OBJECTIVES: To describe the relation between the Arctic Oscillation (AO) index and the incidence and mortality in acute myocardial infarction (AMI) in the northern, partly subarctic area of Sweden. DESIGN: Comparison of a time series of daily variations in the AO index and register data on the daily number of fatal and nonfatal AMIs. SETTING: The northernmost two Swedish counties, Norrbotten and Västerbotten. SUBJECTS: All inhabitants in the Norrbotten and Västerbotten counties were followed for the occurrence of an AMI between 1985 and 1999 within the framework of the WHO MONICA (multinational MONItoring of trends and determinants of CArdiovascular disease) Project. MAIN OUTCOME MEASURE: Fatal and nonfatal AMIs. RESULTS: There was a consistent positive relation between increasing AO index and an increase in AMI incidence and mortality. The maximum impact on AMI incidence of the AO came after a lag phase of 3 days. A one unit increase in AO index was associated with an increase in: the daily number of AMIs (+3.8%), the case fatality in AMI within 28 days (+5.1%), the number of nonfatal AMIs (+3.4%), and the number of sudden cardiac deaths (+8.3%). CONCLUSIONS: An AO index increase, bringing warmer weather over Scandinavia, was associated with an increase in the incidence and mortality in AMI in northern Sweden.
The aim of the present study was to compare the dietary intake and the levels of traditional cardiovascular (CVD) risk factors in edentulous middle-aged individuals and individuals of the same age and sex who still had natural teeth. The study was performed within the framework of the MONICA-project. Population registers were used to sample randomly 1287 men and 1330 women aged 25-64 yr. Data were collected from a mailed questionnaire, blood analyses, registrations of blood pressure and anthropometric measures. The estimated daily energy intake did not differ between the two groups, but edentulous men and women ate more sweet snacks compared to those who still had teeth. Edentulous men also ate less fruits, vegetables and fibre and edentulous women ate more fat than dentates. Edentulous men and women were more obese and had lower serum HDL-cholesterol concentrations than those with remaining teeth. Edentulous women also had significantly higher concentrations of total cholesterol and triglycerides in serum than dentate women. Edentulous men and women were more often regular smokers, but not snuff users, than dentates of the same age and sex. Thus, the presence of two or more cardiovascular risk factors was more common in edentulous individuals than in those who still had natural teeth. In summary, these results support the hypothesis that edentulous middle-aged individuals have a more unfavourable risk factor profile for CVD. Counselling on balanced dietary habits and non-smoking given by dental personnel to orally diseased patients--recommendations given to improve resistance to dental caries or periodontitis--might therefore improve general health and possibly also improve risk factors for CVD.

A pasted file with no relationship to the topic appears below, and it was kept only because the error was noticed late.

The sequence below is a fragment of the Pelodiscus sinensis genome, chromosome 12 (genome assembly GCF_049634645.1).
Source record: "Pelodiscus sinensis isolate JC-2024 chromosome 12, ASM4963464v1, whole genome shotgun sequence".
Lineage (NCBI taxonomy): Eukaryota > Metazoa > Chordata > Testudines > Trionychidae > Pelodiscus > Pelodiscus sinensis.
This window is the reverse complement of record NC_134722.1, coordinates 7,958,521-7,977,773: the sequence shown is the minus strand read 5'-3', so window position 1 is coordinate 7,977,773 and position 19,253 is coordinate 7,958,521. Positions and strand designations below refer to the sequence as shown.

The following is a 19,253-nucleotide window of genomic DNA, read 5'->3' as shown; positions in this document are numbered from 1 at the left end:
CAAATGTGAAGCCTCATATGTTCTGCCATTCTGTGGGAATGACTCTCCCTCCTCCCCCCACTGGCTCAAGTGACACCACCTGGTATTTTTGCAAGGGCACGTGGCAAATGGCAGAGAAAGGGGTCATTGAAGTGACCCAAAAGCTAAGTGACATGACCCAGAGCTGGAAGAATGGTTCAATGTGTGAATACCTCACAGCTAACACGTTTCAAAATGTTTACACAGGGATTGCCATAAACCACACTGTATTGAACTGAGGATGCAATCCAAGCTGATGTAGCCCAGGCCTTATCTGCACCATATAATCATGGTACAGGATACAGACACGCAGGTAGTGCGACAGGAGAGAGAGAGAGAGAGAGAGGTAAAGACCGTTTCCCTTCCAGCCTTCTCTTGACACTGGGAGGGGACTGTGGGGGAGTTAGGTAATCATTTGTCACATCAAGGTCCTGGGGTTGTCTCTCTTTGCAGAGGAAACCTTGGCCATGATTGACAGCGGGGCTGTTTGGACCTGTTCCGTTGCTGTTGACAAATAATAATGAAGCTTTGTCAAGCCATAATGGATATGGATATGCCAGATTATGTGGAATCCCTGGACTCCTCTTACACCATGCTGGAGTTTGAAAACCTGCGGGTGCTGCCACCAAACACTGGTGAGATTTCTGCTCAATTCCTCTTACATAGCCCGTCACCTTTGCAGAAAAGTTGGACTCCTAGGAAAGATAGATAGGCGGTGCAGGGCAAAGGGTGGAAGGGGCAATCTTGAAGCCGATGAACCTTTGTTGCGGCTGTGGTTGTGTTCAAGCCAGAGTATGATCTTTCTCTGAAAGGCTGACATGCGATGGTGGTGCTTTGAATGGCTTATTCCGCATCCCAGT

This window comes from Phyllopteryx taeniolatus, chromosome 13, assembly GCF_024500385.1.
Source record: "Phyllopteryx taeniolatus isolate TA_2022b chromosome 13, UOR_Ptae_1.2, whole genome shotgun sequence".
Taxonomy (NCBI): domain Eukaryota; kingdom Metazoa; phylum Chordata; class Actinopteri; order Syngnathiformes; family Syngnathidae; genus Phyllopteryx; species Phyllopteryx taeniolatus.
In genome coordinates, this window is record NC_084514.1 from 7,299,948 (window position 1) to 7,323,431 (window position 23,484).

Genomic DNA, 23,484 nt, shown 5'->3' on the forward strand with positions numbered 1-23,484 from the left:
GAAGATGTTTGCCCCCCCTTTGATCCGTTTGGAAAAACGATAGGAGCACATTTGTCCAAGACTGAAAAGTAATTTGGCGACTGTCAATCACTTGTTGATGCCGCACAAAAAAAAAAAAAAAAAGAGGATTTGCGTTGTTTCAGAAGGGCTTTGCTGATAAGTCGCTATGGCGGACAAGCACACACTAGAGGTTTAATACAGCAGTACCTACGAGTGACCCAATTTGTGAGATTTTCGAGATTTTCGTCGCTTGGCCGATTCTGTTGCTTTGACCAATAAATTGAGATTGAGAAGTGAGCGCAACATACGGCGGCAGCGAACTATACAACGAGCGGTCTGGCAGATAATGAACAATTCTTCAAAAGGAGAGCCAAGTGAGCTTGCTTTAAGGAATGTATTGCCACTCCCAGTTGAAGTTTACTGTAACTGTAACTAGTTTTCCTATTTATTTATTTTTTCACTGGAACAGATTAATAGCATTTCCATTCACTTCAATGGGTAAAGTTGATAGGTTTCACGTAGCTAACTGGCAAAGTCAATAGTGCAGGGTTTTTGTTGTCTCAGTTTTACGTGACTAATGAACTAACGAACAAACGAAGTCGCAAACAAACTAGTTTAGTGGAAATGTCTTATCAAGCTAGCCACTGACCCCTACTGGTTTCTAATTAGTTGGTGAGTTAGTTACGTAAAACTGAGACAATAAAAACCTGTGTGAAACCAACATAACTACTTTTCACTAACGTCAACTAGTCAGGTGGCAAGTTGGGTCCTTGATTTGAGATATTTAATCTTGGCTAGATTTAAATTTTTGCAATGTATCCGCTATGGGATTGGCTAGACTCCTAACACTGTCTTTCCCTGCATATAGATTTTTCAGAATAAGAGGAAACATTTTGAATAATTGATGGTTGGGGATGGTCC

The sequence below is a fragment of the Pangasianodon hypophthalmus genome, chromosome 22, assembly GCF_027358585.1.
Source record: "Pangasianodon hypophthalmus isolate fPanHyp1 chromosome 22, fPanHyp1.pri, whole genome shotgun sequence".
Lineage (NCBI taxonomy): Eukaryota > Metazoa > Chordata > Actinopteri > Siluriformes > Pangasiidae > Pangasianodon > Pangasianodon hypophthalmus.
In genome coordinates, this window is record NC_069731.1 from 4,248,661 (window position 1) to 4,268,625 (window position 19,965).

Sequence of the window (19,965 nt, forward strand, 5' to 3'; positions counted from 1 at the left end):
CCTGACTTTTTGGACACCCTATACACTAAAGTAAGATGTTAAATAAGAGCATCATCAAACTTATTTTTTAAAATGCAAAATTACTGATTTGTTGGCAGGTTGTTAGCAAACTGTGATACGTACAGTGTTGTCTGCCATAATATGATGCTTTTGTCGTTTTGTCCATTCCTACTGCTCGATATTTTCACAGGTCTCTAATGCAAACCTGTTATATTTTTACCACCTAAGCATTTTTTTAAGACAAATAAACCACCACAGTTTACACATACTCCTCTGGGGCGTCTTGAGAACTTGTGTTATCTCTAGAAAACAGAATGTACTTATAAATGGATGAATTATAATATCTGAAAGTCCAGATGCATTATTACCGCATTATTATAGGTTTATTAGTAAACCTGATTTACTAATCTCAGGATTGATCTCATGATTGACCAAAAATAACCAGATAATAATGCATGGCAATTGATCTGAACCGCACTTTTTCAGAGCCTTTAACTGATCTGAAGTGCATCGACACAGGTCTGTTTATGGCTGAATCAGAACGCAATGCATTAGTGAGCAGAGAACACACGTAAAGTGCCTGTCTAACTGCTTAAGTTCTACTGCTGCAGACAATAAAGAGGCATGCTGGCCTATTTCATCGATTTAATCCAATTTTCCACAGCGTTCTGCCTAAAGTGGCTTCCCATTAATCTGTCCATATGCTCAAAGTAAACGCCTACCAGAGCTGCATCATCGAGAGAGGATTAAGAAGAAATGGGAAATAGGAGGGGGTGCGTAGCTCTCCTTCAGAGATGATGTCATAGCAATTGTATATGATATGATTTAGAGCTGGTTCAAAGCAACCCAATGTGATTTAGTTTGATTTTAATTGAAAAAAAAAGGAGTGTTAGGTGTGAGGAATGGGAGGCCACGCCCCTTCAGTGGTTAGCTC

OBJECTIVES: To investigate diabetes as a risk factor for acute myocardial infarction (AMI) from a population perspective in a region with high cardiovascular disease (CVD) risk. DESIGN: Population screenings for diabetes and a population-based AMI register. SETTING: Northern Sweden MONICA area. SUBJECTS: Representative sample (Norrbotten and Västerbotten counties) of 2432 men and women 35-64 years was investigated 1990 and 1994. All patients with AMI aged 35-64 years were included, in total 3031 between 1989 and 1993. RESULTS: The prevalence of diabetes was 5% in men and 4.4% in women. The relative risk (RR) in diabetic men was 2.9; 95% confidence interval (CI) 2.6-3.4, and in diabetic women, RR 5.0; CI 3.9-6.3. The risk for re-infarction was about twice as large in patients with diabetes as in patients without diabetes. In both sexes the overall 28 day case fatality (CF) was significantly higher in diabetic compared to non-diabetic subjects. When compared to the non-diabetic population, the overall mortality from AMI in the diabetic population was 4 times higher among men and 7 times higher among women. The population attributable risk (PAR), a crude estimate of all AMIs ascribed to diabetes, was 11% in men and 17% in women. CONCLUSIONS: Diabetes increases the risk for AMI attack rate, incidence, case-fatality, recurrence and mortality and is an important contributor to all AMIs in middle-aged people.
OBJECTIVES: To investigate sex differences in reaching diagnosis, medical management and case fatality (CF) in acute myocardial infarction (AMI) in the population aged 35-64 years in northern Sweden. METHODS: Within the framework of the World Health Organization Multinational Monitoring of Trends and Determinants in Cardiovascular Diseases (MONICA) Project, definite AMI was monitored in people aged 35-64 years from 1989 through 1995 (target population 510 000 in 1991). SETTING: In a population based coronary register, all coronary events were recorded in nine hospitals in 1989-95. RESULTS: The number of events included in the definite coronary myocardial infarction register was 2483 men and 669 women. On admission, a higher proportion of men with definite AMI had chest pain or ECG changes typical for AMI (P
AIM: To investigate fatalities from myocardial infarction at 28 days and one-year among patients aged 35-64 years in the Nordic and Lithuanian centres participating in the World Health Organization MONICA (Monitoring of Trends and Determinants of Cardiovascular Disease) Project. METHODS AND RESULTS: Altogether 9100 myocardial infarction events registered according to the protocol of the MONICA Project were included in the study. For these events, one-year follow-up was carried out using routine mortality statistics. Fatalities were expressed as age-standardized means per year for a 3-year period from the mid-1980s. The myocardial infarction fatalities at 28 days (including out-of-hospital deaths) in the eight participating populations varied among men, between 36.5% (95% confidence interval 32.6-40.4%) in Iceland and 54.6% (51.2-57.9%) in Kaunas, Lithuania, Among women, it varied from 32.4% (26.4-38.4%) in Iceland to 57.5% (51.8-63.2%) in Glostrup, Denmark. More than half of this mortality occurred suddenly and the patient did not reach hospital alive. Fatalities for the period from day 28 to one year varied among men, from 5.3% (2.9-7.6%) in Iceland to 10.9% (8.0-13.8%) in North Karelia, Finland, and among women from 3.5% (0.4-6.5%) in Kuopio, Finland, to 13.5% (7.2-19.7%) in Glostrup, Denmark. CONCLUSIONS: Approximately half of the myocardial infarction patients died within one year after the onset of the attack and half of those who died, died out-of-hospital. While the myocardial infarction fatalities differed considerably between the participating populations, differences of this magnitude are unlikely to be totally explained by differences in the registration procedures. Further comparisons of acute coronary care and secondary prevention measures are warranted.